The Scan

The Associated Press reports that the US government wasted $341,000 on travel by former Health and Human Services Secretary Tom Price.

Mistrust Lingers

The Wall Street Journal writes that participating in genetic research brings up the specter of past research ethics lapses for some African Americans.

Down in the Comments

Women who post YouTube science videos get more critical comments and more comments about their appearance than male video hosts, the New York Times reports.

This Week in PLOS

In PLOS this week: sequences influencing yeast prion aggregation or degradation, dengue virus genetic variants affect transmission dynamics, and more.

Quick Cell Edits

Researchers have developed a way to quickly edit white blood cells, according to the New York Times.

Truth Seekers

In a commentary at eLife, Brandeis University's Eve Marder calls on researchers to value and pursue truth.

This Week in Science

In Science this week: rice gene enables plants to grow quickly in times of flooding, and more.

Scientific American reports that environmental DNA sampling can detect invasive brown marmorated stinkbugs before they've fully invaded a farm.

Genes for Success

Education-linked genetic variants could also predict a small portion of a person's social mobility, Newsweek reports.

With recent challenges to the US Affordable Care Act, NPR looks into whether there are any ramifications for genetic privacy.

This Week in Nature

In Nature this week: genome mining uncovers natural herbicide, and more.

Some Reunifications

The Arizona Republic reports that some young migrant children are being reunited with parents who passed both a criminal background check and a DNA test.

Letting Them Know

A new report urges investigators to routinely consider returning research results to study participants, according to Stat News.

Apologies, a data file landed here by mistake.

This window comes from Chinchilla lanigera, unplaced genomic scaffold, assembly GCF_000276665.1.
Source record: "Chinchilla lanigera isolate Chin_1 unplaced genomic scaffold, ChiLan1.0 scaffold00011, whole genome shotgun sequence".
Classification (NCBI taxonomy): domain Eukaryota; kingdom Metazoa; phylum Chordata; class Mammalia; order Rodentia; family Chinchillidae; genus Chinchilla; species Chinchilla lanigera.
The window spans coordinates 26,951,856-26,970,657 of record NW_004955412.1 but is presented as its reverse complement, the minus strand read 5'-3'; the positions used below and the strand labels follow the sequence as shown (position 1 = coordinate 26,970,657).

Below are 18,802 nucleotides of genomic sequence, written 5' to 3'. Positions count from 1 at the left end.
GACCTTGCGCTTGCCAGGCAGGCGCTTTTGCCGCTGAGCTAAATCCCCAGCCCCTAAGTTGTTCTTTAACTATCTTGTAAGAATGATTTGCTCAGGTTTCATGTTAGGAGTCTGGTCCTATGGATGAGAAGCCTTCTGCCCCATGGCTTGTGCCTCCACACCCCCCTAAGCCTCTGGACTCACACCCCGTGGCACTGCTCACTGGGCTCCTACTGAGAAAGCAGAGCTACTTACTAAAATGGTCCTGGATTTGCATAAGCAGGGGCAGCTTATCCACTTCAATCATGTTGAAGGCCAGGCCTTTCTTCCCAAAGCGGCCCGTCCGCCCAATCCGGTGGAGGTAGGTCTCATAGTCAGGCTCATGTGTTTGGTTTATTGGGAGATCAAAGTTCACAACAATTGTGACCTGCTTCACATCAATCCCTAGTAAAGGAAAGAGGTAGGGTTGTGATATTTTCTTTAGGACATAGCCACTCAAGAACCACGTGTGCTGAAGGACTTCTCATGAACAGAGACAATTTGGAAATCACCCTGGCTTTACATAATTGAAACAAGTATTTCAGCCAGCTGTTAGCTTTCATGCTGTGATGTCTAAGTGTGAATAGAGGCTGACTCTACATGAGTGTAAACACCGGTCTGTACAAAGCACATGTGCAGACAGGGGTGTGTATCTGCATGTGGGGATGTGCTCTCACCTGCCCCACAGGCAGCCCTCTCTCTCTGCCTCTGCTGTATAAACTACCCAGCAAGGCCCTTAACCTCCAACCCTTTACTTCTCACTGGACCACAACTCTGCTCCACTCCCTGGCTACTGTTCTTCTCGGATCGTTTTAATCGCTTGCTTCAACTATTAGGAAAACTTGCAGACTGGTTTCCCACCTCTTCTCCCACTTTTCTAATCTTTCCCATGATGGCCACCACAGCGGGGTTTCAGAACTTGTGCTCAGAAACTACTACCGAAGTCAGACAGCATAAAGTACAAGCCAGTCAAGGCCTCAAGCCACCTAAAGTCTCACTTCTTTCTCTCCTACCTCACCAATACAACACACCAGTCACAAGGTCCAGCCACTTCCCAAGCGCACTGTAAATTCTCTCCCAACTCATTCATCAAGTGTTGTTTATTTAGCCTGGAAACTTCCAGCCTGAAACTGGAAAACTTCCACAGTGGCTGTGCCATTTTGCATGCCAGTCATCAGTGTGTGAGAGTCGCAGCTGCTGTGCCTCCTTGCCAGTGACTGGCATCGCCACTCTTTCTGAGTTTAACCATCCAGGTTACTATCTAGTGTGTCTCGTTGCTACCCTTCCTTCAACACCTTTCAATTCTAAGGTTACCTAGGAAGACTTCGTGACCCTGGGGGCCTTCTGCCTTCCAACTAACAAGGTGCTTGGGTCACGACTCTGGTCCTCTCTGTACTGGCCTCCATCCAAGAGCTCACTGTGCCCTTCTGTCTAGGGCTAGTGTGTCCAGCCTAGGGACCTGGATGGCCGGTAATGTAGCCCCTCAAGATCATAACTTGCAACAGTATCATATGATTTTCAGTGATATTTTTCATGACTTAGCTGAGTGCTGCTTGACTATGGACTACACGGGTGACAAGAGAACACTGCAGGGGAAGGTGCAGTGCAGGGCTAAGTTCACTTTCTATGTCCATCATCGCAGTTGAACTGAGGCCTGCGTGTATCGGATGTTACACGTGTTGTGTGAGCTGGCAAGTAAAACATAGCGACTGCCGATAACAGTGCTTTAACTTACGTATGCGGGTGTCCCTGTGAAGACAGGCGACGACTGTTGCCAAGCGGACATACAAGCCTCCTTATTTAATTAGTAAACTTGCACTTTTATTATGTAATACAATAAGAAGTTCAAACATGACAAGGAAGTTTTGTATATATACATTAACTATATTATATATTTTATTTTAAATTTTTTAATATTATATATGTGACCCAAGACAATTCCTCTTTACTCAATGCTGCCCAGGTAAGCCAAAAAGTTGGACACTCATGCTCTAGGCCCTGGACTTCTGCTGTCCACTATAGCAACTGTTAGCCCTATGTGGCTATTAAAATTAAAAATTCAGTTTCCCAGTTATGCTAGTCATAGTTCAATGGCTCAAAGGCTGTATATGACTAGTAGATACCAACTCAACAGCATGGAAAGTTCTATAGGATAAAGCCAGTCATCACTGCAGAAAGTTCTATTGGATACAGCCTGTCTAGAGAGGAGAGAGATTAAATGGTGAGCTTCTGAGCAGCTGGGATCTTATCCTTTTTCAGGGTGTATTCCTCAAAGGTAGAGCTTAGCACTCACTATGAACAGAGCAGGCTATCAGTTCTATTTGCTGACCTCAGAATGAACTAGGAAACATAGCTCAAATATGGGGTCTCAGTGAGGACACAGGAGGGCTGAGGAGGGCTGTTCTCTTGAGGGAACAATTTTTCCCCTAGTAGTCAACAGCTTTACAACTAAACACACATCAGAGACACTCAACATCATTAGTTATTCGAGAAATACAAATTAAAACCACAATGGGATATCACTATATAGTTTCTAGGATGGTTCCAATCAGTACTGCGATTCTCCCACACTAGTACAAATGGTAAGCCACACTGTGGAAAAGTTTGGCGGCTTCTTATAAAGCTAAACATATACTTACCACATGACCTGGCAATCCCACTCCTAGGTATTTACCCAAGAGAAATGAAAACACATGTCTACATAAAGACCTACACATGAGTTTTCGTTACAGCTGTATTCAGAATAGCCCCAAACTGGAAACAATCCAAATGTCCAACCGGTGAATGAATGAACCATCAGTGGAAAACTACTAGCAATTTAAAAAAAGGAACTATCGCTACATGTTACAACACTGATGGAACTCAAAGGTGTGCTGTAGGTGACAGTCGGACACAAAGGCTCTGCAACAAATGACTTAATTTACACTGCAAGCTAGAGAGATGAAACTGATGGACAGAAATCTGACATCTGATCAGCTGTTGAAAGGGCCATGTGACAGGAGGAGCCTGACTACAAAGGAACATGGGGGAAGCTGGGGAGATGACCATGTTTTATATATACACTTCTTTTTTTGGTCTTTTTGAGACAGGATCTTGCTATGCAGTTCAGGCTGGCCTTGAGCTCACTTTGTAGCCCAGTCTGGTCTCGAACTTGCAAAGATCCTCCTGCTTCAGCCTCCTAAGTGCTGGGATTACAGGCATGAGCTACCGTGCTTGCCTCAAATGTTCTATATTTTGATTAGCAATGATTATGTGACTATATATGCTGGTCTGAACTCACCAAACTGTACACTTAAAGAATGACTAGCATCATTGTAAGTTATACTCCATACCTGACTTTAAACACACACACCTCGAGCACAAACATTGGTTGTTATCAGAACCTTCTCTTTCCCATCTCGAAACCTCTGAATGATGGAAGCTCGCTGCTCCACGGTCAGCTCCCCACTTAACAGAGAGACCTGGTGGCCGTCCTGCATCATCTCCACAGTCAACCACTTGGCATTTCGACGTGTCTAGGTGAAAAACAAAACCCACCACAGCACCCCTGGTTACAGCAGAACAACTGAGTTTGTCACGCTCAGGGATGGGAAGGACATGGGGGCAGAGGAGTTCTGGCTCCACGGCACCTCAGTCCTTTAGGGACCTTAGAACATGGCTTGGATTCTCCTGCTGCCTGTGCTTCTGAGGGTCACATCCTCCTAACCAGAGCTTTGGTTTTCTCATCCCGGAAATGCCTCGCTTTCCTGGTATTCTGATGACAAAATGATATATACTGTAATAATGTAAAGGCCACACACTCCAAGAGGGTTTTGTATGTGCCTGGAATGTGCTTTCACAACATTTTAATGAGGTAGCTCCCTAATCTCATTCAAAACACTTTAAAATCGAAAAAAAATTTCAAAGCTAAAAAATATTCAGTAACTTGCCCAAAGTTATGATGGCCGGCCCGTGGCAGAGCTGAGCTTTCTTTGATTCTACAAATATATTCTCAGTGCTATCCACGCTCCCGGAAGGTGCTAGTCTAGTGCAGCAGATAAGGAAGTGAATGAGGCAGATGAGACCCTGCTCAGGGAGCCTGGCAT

The Wellcome Trust has announced that it is starting a new program to fund risky research ideas, Science reports.

In Genome Biology this week: processing and analyzing single-cell transcriptome data, computational strategy for designing CRISRP single guide RNAs, and more.

Face for the Suspect

Newport Beach police have turned to DNA phenotyping to generate images of a suspect in a 45-year-old murder, UPI reports.

University of California, San Diego researchers have tried a CRISPR-based gene drive in mice, according to Nature News.

How Long Do We Have?

A blood test aims to gauge a person's life expectancy, the Guardian reports.

This Week in PNAS

In PNAS this week: computational approach to bring together single-cell data, systems genetic analysis of Anopheles gambiae polymorphism, and more.

University of Adelaide researchers suggest that LINE-1 transposable elements may have driven the spit between therian mammals and monotremes.

Just From Dad

Buzzfeed News reports on the case of a young girl who inherited most of her genes from just her father.

To Store It All

A startup company is trying a different approach to DNA-based data storage, Digital Trends reports.

This Week in PLOS

In PLOS this week: genetics early flowering adaptations, genetic diversity and population structure of sandflies in the Americas, and more.

Federal officials are using DNA testing to reunite migrant families separated at the southern US border, CNN reports.

Modulate the Dose

CBS New York reports that pharmacogenomic testing can explain why some patients do not get relief from certain treatments.

Pages

The Nature Jobs blog reports that the University of Chicago is no longer requiring graduate school applicants to submit standardized test scores.

At Nature, the University of Alberta's Devang Mehta calls on PIs to engage in conversations about racism.

A National Academies of Sciences, Engineering, and Medicine report calls for changing metrics to make STEM graduate school more student-centered, according to Science.

Two postdocs and a PhD hosted a panel discussion at Memorial Sloan Kettering on career advancement in science and what researchers can expect when they leave the lab.